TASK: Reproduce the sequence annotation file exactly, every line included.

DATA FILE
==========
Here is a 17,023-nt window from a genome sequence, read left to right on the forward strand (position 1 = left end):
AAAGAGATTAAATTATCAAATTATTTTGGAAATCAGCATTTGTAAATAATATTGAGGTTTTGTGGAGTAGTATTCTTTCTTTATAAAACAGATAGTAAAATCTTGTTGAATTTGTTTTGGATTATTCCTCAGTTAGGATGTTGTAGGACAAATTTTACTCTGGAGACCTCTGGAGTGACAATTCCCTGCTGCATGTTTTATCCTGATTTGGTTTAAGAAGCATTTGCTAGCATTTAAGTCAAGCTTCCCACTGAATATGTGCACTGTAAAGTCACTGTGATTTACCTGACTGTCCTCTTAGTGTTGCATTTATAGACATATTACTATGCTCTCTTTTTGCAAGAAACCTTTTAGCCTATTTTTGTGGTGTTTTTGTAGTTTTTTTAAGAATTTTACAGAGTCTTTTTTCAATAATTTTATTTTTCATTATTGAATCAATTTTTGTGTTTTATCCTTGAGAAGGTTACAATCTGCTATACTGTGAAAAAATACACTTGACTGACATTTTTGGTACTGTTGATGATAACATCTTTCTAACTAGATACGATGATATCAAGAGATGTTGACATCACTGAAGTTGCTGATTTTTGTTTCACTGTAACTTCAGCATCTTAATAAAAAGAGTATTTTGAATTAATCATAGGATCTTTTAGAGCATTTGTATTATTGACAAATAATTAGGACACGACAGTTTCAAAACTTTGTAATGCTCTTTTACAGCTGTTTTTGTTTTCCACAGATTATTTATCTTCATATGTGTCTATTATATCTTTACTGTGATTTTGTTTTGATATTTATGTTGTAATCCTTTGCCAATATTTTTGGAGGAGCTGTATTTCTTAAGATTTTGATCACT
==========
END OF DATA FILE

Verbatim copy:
Here is a 17,023-nt window from a genome sequence, read left to right on the forward strand (position 1 = left end):
AAAGAGATTAAATTATCAAATTATTTTGGAAATCAGCATTTGTAAATAATATTGAGGTTTTGTGGAGTAGTATTCTTTCTTTATAAAACAGATAGTAAAATCTTGTTGAATTTGTTTTGGATTATTCCTCAGTTAGGATGTTGTAGGACAAATTTTACTCTGGAGACCTCTGGAGTGACAATTCCCTGCTGCATGTTTTATCCTGATTTGGTTTAAGAAGCATTTGCTAGCATTTAAGTCAAGCTTCCCACTGAATATGTGCACTGTAAAGTCACTGTGATTTACCTGACTGTCCTCTTAGTGTTGCATTTATAGACATATTACTATGCTCTCTTTTTGCAAGAAACCTTTTAGCCTATTTTTGTGGTGTTTTTGTAGTTTTTTTAAGAATTTTACAGAGTCTTTTTTCAATAATTTTATTTTTCATTATTGAATCAATTTTTGTGTTTTATCCTTGAGAAGGTTACAATCTGCTATACTGTGAAAAAATACACTTGACTGACATTTTTGGTACTGTTGATGATAACATCTTTCTAACTAGATACGATGATATCAAGAGATGTTGACATCACTGAAGTTGCTGATTTTTGTTTCACTGTAACTTCAGCATCTTAATAAAAAGAGTATTTTGAATTAATCATAGGATCTTTTAGAGCATTTGTATTATTGACAAATAATTAGGACACGACAGTTTCAAAACTTTGTAATGCTCTTTTACAGCTGTTTTTGTTTTCCACAGATTATTTATCTTCATATGTGTCTATTATATCTTTACTGTGATTTTGTTTTGATATTTATGTTGTAATCCTTTGCCAATATTTTTGGAGGAGCTGTATTTCTTAAGATTTTGATCACT